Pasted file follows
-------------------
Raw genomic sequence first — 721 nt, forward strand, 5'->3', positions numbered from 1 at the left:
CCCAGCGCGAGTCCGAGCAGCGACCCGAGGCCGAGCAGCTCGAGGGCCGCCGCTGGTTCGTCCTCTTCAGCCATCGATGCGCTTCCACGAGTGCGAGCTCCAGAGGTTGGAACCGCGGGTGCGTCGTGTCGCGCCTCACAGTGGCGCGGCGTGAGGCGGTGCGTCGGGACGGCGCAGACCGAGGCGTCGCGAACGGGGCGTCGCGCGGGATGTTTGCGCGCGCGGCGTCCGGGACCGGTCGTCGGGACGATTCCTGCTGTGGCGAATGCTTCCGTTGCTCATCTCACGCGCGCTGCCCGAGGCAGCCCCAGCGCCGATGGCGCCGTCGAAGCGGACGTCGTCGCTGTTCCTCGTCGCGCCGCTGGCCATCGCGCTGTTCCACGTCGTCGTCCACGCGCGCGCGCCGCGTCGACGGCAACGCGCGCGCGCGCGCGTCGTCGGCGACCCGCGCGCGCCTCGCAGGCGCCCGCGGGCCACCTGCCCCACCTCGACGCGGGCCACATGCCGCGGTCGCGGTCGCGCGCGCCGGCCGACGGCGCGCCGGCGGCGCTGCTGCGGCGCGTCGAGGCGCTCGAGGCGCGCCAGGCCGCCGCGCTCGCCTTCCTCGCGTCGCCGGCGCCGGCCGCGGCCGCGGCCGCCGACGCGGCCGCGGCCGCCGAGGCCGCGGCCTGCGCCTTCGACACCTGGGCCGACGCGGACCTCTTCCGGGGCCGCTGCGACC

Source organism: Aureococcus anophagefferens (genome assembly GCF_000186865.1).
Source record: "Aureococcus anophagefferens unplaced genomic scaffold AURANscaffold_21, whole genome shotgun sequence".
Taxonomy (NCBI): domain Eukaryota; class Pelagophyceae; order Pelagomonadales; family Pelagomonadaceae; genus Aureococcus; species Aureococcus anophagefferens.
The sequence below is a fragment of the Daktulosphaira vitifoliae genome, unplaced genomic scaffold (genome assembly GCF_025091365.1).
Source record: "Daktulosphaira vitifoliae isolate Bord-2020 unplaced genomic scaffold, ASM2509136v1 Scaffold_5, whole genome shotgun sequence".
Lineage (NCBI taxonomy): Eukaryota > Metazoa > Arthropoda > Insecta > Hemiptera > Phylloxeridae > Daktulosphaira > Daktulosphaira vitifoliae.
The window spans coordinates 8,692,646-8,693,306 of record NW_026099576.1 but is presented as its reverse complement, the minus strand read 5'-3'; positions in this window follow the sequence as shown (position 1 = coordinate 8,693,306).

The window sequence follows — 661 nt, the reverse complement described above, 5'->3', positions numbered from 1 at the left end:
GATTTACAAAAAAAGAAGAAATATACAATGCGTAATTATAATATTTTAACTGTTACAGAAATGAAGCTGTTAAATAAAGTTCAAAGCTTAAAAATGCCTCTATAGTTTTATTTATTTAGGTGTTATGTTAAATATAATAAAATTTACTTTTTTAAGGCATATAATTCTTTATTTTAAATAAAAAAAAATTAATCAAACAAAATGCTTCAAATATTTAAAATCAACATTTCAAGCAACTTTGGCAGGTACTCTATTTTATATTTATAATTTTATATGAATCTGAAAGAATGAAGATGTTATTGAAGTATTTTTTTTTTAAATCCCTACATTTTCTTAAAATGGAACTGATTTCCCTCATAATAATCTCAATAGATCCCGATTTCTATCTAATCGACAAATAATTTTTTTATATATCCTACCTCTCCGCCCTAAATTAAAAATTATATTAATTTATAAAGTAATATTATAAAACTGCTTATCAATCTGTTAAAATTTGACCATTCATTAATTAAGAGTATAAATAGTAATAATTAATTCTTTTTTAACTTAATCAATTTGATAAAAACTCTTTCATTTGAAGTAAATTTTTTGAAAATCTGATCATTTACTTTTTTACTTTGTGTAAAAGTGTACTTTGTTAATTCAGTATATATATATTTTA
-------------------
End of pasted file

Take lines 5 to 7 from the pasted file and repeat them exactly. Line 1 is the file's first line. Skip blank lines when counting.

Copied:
Taxonomy (NCBI): domain Eukaryota; class Pelagophyceae; order Pelagomonadales; family Pelagomonadaceae; genus Aureococcus; species Aureococcus anophagefferens.
The sequence below is a fragment of the Daktulosphaira vitifoliae genome, unplaced genomic scaffold (genome assembly GCF_025091365.1).
Source record: "Daktulosphaira vitifoliae isolate Bord-2020 unplaced genomic scaffold, ASM2509136v1 Scaffold_5, whole genome shotgun sequence".